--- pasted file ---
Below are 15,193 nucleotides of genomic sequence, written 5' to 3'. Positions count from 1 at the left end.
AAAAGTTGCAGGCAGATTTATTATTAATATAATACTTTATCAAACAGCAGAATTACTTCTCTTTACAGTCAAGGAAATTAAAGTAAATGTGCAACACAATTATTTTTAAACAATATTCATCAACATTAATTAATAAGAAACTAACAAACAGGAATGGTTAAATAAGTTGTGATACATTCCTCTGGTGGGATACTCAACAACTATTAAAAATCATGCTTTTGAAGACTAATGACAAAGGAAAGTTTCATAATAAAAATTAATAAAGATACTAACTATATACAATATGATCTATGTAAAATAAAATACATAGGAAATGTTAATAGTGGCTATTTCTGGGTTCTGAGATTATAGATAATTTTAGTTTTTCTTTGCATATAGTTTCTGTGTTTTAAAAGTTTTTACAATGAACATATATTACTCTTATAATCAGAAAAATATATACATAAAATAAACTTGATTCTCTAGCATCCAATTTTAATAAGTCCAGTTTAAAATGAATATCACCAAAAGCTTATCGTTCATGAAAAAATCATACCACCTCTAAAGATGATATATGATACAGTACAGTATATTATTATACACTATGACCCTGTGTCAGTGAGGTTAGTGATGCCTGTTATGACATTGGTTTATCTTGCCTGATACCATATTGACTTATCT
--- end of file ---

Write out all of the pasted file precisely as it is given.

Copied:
Below are 15,193 nucleotides of genomic sequence, written 5' to 3'. Positions count from 1 at the left end.
AAAAGTTGCAGGCAGATTTATTATTAATATAATACTTTATCAAACAGCAGAATTACTTCTCTTTACAGTCAAGGAAATTAAAGTAAATGTGCAACACAATTATTTTTAAACAATATTCATCAACATTAATTAATAAGAAACTAACAAACAGGAATGGTTAAATAAGTTGTGATACATTCCTCTGGTGGGATACTCAACAACTATTAAAAATCATGCTTTTGAAGACTAATGACAAAGGAAAGTTTCATAATAAAAATTAATAAAGATACTAACTATATACAATATGATCTATGTAAAATAAAATACATAGGAAATGTTAATAGTGGCTATTTCTGGGTTCTGAGATTATAGATAATTTTAGTTTTTCTTTGCATATAGTTTCTGTGTTTTAAAAGTTTTTACAATGAACATATATTACTCTTATAATCAGAAAAATATATACATAAAATAAACTTGATTCTCTAGCATCCAATTTTAATAAGTCCAGTTTAAAATGAATATCACCAAAAGCTTATCGTTCATGAAAAAATCATACCACCTCTAAAGATGATATATGATACAGTACAGTATATTATTATACACTATGACCCTGTGTCAGTGAGGTTAGTGATGCCTGTTATGACATTGGTTTATCTTGCCTGATACCATATTGACTTATCT